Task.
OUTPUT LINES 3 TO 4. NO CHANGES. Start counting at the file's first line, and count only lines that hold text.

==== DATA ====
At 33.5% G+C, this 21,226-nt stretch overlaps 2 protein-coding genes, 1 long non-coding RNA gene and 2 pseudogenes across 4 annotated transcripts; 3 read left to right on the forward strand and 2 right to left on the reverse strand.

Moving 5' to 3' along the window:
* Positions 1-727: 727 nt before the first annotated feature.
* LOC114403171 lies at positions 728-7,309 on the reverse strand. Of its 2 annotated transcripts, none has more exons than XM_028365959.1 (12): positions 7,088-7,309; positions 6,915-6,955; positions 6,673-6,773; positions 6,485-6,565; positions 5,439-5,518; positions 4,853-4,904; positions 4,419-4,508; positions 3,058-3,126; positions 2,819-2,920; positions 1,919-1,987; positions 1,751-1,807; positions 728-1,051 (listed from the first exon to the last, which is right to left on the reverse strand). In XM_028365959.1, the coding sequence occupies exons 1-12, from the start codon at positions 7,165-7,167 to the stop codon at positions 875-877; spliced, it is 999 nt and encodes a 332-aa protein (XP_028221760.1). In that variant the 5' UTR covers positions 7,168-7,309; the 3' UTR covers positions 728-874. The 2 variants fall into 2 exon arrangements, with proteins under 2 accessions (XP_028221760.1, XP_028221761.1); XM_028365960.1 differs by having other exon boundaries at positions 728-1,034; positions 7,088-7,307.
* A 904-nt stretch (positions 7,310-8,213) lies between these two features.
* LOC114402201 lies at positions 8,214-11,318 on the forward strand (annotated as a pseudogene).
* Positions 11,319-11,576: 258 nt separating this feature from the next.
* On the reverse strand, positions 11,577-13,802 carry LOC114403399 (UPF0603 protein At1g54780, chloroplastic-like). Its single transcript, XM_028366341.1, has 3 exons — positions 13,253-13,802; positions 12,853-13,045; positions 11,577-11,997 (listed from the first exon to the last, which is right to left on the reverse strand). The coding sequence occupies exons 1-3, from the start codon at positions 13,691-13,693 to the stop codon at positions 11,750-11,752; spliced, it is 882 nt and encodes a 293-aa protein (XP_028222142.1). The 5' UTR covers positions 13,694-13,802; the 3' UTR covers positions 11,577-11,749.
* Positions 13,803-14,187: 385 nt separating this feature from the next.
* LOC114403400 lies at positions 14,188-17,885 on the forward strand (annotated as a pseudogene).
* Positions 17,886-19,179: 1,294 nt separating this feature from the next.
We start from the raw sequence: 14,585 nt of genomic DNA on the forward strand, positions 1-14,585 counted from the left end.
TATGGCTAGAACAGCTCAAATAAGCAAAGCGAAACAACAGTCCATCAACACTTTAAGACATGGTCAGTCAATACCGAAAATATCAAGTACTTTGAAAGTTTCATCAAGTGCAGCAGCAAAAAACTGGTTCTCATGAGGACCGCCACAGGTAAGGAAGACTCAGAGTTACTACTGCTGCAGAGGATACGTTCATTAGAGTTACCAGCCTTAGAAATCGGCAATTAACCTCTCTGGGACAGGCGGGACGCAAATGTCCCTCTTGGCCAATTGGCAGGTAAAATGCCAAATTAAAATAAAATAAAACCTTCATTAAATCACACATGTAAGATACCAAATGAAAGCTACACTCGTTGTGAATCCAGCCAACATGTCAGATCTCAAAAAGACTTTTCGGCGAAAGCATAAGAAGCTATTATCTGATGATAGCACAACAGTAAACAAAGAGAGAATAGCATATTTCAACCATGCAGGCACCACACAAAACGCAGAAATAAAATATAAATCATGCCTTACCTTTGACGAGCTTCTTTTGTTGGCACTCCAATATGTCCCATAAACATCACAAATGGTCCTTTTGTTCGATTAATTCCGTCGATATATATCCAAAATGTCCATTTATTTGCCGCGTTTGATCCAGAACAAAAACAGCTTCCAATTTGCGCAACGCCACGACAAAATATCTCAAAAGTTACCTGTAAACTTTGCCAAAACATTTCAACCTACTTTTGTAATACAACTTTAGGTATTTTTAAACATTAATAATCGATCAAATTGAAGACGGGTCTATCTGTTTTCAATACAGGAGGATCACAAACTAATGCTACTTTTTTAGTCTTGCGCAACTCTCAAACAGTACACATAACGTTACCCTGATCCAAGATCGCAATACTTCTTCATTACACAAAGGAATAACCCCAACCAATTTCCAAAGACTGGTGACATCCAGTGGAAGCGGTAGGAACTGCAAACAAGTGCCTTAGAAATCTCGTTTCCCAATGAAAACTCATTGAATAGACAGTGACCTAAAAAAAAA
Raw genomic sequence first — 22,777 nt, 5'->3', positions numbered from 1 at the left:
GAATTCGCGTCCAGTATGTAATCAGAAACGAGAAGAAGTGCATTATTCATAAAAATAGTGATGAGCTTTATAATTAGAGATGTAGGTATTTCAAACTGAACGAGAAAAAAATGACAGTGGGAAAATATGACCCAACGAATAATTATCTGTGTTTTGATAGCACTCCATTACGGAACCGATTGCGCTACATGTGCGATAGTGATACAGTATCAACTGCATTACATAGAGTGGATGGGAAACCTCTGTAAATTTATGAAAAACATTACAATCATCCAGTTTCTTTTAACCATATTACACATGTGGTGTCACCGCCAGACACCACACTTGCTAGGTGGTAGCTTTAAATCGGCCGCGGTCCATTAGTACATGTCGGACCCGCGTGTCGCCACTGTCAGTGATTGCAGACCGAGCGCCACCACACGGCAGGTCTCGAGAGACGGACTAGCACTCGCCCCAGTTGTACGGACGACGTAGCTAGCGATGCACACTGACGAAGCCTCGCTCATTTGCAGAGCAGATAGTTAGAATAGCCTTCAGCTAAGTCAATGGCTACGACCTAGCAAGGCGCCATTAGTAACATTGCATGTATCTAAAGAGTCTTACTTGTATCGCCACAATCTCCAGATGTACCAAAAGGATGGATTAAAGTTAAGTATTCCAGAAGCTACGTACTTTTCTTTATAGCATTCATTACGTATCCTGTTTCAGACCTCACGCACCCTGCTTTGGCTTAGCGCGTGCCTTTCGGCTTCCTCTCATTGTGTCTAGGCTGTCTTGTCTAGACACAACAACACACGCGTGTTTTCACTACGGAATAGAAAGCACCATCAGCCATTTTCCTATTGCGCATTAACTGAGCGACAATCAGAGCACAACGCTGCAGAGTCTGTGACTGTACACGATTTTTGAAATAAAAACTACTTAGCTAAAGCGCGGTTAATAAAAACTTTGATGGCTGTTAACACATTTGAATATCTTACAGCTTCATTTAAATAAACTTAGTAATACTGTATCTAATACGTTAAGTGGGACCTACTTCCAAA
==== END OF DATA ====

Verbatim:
* Positions 1-727: 727 nt before the first annotated feature.
* LOC114403171 lies at positions 728-7,309 on the reverse strand. Of its 2 annotated transcripts, none has more exons than XM_028365959.1 (12): positions 7,088-7,309; positions 6,915-6,955; positions 6,673-6,773; positions 6,485-6,565; positions 5,439-5,518; positions 4,853-4,904; positions 4,419-4,508; positions 3,058-3,126; positions 2,819-2,920; positions 1,919-1,987; positions 1,751-1,807; positions 728-1,051 (listed from the first exon to the last, which is right to left on the reverse strand). In XM_028365959.1, the coding sequence occupies exons 1-12, from the start codon at positions 7,165-7,167 to the stop codon at positions 875-877; spliced, it is 999 nt and encodes a 332-aa protein (XP_028221760.1). In that variant the 5' UTR covers positions 7,168-7,309; the 3' UTR covers positions 728-874. The 2 variants fall into 2 exon arrangements, with proteins under 2 accessions (XP_028221760.1, XP_028221761.1); XM_028365960.1 differs by having other exon boundaries at positions 728-1,034; positions 7,088-7,307.